We owe a lot to Carl’s work with the psyche in the challenge to change. In my experience I find that his statement about critical reason rings true, often in self-analysis as well. We diminish our own credibility with behaviors to the contrary. For instance, I had a coach some time ago that caught me by surprise with the clarity of his sight.
He noticed that as soon as something insightful or profound came out of my mouth, I would have this sheepish laugh that discounted the words. It was so baaaad. I saw the truth in his observation immediately and, with some effort, curtailed the behavior. As a result I noticed an increase in self-confidence.
Perhaps you have behaviors that stem from critical reasoning that dis-empowers and pauperizes you and/or others in your life. Reasoning is important, but taking it to the extreme (like anything) turns a good thing into an overbearing pattern that strikes at the very core of our ability to flow. It spans the gamut of personal and professional environments as well. Take a look and see where you might be engaging this poor dance partner and let them sit this one out.
Many years ago during my MA program, one of the groups presented the idea that challenge and change only had three letters difference. I mention this on the homepage of this website as well. The ‘lle‘ in my own way led me to look at liabilities, limitations and excuses in my personal and professional life. Wow, what a wake up call that was.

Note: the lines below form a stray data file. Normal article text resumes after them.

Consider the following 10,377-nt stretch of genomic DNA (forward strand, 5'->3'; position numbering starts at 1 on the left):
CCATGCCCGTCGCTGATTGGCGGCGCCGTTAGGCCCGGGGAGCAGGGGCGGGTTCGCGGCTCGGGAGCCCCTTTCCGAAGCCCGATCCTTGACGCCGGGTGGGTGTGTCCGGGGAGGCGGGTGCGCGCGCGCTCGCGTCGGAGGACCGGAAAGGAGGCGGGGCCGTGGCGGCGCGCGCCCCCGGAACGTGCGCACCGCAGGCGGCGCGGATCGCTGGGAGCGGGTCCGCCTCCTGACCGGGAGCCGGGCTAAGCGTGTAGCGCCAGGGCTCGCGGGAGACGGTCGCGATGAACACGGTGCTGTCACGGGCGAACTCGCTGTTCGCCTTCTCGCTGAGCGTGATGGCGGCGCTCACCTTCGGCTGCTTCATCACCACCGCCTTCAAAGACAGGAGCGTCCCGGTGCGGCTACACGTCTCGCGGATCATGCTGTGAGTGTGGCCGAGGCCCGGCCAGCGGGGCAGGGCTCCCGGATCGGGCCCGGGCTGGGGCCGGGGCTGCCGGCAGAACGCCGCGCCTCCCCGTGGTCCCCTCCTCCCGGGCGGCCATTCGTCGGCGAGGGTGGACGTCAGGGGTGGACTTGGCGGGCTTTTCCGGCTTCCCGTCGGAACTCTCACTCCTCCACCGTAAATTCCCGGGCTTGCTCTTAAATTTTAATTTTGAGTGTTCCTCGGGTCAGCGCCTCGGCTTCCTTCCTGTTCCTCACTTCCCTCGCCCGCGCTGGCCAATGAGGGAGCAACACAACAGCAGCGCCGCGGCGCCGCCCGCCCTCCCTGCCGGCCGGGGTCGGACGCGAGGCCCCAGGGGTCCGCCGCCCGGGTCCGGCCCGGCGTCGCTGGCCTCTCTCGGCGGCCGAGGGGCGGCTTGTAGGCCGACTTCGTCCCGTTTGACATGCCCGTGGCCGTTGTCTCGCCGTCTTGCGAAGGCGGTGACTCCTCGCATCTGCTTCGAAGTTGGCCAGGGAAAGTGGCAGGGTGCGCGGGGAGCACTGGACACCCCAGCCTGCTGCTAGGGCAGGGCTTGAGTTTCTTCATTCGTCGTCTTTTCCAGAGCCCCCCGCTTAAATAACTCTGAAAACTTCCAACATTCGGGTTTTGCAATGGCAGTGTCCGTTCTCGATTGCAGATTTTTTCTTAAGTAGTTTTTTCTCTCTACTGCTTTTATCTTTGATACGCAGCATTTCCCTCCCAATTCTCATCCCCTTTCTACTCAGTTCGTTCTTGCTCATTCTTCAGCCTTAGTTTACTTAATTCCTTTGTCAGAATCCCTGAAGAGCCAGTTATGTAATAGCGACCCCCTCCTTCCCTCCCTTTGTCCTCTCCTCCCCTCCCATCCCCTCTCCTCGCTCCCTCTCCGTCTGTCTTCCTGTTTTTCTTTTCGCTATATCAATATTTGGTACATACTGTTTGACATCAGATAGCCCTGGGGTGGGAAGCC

Almost a decade later this same phrase, challenge to change, came up again while sitting on the Board of Directors for the local chapter of the American Society for Training and Development (now Association for Talent Development) in 2010 as President Elect. My task at the time was to create the annual event for our Valley of the Sun Chapter. I wanted to use the phrase, but wasn’t sure just how to pull it off.
Synchronistically, within a couple of weeks I got a phone call from a past president of the National Speakers Association, noting his awareness of my task and asking if he could help. I didn’t know Neil at the time, but our conversation soon turned amazingly productive. I mentioned considering the phrase as a theme for the conference and within moments ‘The Shift: Challenge to Change – removing liabilities, limitations and excuses in the workplace‘ was born.
The theme was a hit and comments reflected it was one of the best events in the last decade, so I was pleased that our efforts and the presenters who contributed were so well received. As organizations go, I left shortly thereafter because I felt overwhelmed with the responsibility of the President’s office and felt little support from the board at the time with the exception of a few. They weren’t enough to keep me satisfied.
What happened, though, was the momentum continued and the organization started to grow again thanks to those few who did weather the storm; the challenge to change was met. I was led to do other things for several years and just recently was contacted to help strategize the 2015 annual conference. I was more than happy to do so and, to my surprise, was asked to speak at it as well. Now I just have to come up with a topic. Right?
I hope that you can see yourself in the throes of change and meeting (if not transcending) your own challenges in the coming days, weeks and years ahead. Of course, I’m always here to help. That’s what I do. I’ve got a little experience in it as you might imagine. Thanks for stopping by and I hope you reach out to help others, too.